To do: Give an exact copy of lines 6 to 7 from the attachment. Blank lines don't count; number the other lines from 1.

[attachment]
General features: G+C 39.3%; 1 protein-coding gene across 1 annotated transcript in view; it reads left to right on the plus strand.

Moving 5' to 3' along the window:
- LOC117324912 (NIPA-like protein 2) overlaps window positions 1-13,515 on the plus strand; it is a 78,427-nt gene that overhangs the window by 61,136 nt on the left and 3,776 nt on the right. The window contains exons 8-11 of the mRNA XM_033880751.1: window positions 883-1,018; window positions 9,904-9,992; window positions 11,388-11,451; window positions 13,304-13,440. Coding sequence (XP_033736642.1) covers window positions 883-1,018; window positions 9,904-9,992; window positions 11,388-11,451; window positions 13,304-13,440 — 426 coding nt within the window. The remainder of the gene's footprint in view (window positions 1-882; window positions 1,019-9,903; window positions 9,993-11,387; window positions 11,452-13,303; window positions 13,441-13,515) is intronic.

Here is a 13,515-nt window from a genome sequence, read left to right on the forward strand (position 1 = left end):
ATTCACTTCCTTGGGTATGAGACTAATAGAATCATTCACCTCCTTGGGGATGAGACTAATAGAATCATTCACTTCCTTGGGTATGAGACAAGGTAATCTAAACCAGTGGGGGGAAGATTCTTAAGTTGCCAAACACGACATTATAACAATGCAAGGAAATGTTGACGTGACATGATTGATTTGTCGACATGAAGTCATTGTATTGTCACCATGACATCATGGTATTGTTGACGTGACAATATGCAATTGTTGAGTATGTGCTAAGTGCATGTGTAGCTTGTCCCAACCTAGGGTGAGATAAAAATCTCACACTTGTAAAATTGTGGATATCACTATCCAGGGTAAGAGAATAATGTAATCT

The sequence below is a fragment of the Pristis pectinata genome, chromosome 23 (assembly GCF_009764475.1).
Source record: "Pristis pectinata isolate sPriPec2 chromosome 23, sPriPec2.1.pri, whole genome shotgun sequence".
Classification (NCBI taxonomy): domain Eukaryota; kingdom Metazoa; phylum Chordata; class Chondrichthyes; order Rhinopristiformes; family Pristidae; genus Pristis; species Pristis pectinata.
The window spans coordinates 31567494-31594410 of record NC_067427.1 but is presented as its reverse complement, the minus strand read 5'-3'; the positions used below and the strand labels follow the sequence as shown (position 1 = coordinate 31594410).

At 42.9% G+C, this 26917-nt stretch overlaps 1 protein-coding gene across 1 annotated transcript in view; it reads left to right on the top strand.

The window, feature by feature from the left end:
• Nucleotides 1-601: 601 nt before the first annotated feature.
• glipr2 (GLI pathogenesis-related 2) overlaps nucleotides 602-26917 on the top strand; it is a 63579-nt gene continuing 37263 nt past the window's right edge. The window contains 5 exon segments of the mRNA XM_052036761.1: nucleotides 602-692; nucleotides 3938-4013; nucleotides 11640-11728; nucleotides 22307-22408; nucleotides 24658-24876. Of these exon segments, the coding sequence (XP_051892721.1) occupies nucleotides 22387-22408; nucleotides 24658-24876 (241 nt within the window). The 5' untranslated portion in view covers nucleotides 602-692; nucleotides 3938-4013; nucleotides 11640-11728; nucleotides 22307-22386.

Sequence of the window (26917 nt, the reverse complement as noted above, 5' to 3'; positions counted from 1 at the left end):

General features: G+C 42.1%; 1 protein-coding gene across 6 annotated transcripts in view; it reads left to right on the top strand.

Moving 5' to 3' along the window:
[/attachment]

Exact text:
The sequence below is a fragment of the Pristis pectinata genome, chromosome 23 (assembly GCF_009764475.1).
Source record: "Pristis pectinata isolate sPriPec2 chromosome 23, sPriPec2.1.pri, whole genome shotgun sequence".